Oil on museum quality ampersand gessobord panel 6" x 6"

Like ordering a Cosmo at a bar, it takes a truly manly man to paint puppies and kittens. I really wasn't going for the cheap shot with this piece - honestly. I was grabbed by the Tissot-like back-lighting on this little imp. My friends Sherry and Joe just adopted two sweet sisters from the S.P.C.A. These gregarious girls, Cleo and her litter mate, Iris, couldn't be cuter if they tried. Cleo was clowning around on the landing stairs and her aura of light and amusing expression was something I deemed paint worthy, if just a silly bit of fun.

October 6, 2010


Oil on museum quality ampersand gessobord panel 6" x 6"

These cold fish have been on ice in my queue since my last trip to France, which, as many of you know, was quite some time ago. Fresh in my mind these many months, they have resurfaced to remind me of why I started painting in the first place - because it's fun! At least it's supposed to be. I seemed to have lost sight of that fact recently. What started for me back in '07 as an experiment in "daily painting" - a new art movement with the sole mandate of completing a small work of art every day, became something quite different. I must admit that I seldom attained the stated goal, but I was content with 3 or 4 per week. Trouble came when I felt compelled to make the work tighter and tighter. Not content with small, quick oil sketches, I wanted to do something that would wow people. The diminutive panels ceased to be mere little studies and became polished works of art. The praise I got from these little jewels was like a drug. I lived for the comments on my blog. I spent way more time on them than I could ever possibly justify, given the monetary ceiling of the internet marketplace. I started using the opti-visor more and more. Frustration set in and I began to resent them. That, my friends, is my long winded explanation for why I have not been posting. I recently made a pilgrimage to the Corcoran Museum in Washington to see an exhibition of Chuck Close's prints. That man knew how to have fun. His "fingerprint" works are a stark reminder that we should have fun in the process. Embracing this revelation, I allowed myself to once again feel the support - to scratch and scumble and toss the paint. This piece may not be great, but it was fun and that's a start. I feel like I'm swimming upstream.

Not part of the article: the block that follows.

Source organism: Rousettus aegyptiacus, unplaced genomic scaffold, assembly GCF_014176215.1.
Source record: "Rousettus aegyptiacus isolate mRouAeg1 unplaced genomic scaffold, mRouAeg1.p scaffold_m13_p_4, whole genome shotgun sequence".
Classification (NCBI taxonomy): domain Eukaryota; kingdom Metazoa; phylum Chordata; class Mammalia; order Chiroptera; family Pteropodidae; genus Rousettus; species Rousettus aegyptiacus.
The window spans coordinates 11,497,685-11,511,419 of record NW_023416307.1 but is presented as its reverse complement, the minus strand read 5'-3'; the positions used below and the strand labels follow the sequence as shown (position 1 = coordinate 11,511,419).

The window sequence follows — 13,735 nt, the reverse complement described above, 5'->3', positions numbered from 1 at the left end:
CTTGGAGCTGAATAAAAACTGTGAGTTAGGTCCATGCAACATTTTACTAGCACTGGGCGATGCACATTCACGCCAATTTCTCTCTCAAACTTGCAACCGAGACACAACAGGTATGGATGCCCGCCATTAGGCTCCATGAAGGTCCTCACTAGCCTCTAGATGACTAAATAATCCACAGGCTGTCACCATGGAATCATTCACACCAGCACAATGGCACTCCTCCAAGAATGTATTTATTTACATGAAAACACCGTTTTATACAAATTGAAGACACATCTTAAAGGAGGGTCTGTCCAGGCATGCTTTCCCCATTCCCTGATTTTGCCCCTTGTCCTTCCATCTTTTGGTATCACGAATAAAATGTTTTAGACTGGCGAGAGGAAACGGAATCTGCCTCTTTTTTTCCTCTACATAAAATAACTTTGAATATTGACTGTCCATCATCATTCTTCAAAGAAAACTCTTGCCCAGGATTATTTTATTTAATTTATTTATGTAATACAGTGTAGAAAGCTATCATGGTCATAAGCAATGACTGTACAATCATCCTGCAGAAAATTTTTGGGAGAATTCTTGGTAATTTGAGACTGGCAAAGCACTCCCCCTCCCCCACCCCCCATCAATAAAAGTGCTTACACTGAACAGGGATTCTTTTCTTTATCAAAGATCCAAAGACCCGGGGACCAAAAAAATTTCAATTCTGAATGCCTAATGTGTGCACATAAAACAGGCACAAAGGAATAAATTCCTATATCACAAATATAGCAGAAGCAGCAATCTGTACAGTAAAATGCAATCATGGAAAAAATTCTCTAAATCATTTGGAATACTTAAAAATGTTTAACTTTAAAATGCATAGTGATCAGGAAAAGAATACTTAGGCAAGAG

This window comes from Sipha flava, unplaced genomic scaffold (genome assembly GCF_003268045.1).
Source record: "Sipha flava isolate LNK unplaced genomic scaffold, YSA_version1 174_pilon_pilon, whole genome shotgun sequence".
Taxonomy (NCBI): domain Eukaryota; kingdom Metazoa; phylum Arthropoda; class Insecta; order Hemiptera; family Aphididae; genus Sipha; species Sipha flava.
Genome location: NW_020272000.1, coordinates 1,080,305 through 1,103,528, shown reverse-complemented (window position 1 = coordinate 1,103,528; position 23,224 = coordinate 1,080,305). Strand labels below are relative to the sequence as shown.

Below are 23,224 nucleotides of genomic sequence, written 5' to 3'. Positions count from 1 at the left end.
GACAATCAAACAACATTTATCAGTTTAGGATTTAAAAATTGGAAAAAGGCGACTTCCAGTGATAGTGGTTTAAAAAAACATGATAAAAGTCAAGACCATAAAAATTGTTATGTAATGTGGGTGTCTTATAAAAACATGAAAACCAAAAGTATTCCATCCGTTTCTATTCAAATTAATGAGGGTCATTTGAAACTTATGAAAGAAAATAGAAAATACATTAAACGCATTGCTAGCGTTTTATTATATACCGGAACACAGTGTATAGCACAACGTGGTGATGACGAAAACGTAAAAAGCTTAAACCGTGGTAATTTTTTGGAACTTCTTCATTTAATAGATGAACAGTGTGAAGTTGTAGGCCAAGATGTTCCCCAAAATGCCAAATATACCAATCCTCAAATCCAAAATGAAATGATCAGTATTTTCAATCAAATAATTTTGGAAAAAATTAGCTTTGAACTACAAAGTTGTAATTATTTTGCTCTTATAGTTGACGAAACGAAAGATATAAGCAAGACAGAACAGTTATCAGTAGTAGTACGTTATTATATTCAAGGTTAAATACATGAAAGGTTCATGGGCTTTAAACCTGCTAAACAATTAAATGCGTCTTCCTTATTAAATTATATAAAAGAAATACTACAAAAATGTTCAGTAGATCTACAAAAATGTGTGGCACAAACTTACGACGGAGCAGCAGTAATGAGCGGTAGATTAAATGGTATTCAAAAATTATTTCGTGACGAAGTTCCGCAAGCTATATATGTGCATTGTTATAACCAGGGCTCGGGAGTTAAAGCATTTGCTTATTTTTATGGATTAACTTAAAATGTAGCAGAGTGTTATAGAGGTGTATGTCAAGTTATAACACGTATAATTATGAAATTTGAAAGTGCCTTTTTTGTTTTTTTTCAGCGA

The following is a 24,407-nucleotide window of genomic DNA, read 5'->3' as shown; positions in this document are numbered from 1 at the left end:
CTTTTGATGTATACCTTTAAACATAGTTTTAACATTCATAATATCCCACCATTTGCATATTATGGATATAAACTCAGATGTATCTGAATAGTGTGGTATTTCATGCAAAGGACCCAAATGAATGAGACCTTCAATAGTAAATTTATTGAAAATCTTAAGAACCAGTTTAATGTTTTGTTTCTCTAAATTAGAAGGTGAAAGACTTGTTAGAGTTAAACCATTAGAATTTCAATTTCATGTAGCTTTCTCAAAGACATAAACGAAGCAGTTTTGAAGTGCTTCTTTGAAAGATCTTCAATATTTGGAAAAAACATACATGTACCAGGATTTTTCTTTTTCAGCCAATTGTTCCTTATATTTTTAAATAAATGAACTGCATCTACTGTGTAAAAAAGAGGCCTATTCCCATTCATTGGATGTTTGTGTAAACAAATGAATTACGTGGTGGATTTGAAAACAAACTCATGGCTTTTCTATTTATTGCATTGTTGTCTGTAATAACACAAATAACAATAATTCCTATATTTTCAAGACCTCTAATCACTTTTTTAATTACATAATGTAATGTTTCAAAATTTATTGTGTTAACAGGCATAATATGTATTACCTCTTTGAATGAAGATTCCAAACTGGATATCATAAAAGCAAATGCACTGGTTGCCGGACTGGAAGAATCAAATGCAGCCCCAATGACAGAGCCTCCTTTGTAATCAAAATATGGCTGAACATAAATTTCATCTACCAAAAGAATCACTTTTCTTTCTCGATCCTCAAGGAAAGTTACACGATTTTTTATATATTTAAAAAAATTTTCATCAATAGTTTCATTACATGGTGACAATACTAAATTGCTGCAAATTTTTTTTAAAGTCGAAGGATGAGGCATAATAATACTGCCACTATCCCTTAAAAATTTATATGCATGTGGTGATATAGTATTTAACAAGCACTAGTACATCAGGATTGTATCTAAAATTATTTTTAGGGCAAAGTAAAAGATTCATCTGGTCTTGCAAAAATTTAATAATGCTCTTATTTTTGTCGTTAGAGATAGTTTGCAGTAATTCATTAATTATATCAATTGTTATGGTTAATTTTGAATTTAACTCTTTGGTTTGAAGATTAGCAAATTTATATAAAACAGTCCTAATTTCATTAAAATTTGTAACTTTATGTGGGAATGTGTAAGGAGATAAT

September 14, 2010

"Asta la vista, baby"

Oil on museum quality ampersand gessobord panel 8" x 8"

For those of you still out there, who were wondering what became of me - all I can say is I have been (once again) wrestling with my muse and that lady has been hitting the gym. She did allow me the best two out of three falls and I am happy to say I won the bout. I am picking up were I left off, with Asta as an ersatz canine Bacchus. I have been implored to create a wine label to be used in a fund raiser for the Humane Society at the Dogwood Restaurant in Baltimore. In all honesty, it did not take much pleading for me to take on this project, as the Humane Society is a charity near and dear to my heart. The study of Asta, which I did before the freeze-up acted as a service dog to guide me back to the easel. Good boy, Asta.

August 12, 2010


Oil on museum quality ampersand gessobord panel 6" x 8"

This piece is much nicer in reality. Try as I might, I couldn't get the subtle coloration to come through. Perhaps It is the late hour. That said, I won't be writing much about this piece tonight other than to say that Asta is one of the sweetest dogs I have ever met. He is the canine equivalent of JJ and that is high praise indeed. He is also the top dog at my favorite restaurant - The Dogwood in Baltimore.

August 4, 2010

"Spotted Llama"

Oil on museum quality ampersand gessobord panel 6" x 8"

I visited the farm of two dear friends over the weekend and they have, within their vast menagerie, some two dozen, wildly varied, llamas, Sadly, I got lost in all the names of this one and that one. No, there was not a Dahlia llama nor a Fernando llama. For all I know this guy was named Spot, the Wonder Llama. I am certain to find out his true appellation when they see this post. Aside from the glorious wool that comes from these sweet creatures, another perk is llama poo which is better than miracle grow. I used some on my herbs and you could practically see them growing, like Jack's bean stalk. It's really good sh*t.

I painted one of their llamas a few years ago and was told that when they put their ears back they are wary or nervous. This fellow seems to be saying "All right, Mr. DeMille, I'm ready for my close-up."

July 29, 2010


Oil on museum quality ampersand gessobord panel 8" x 10"

I was channeling my inner Matisse tonight with this painting of Bella. The jury is out on the contrasting colors and vertical stripes. Again I wanted the paint to show so I didn't get too fussy with it. I may be horrified in the morning. Hitherto I had not painted a vizsla, so it was a challenge on many levels.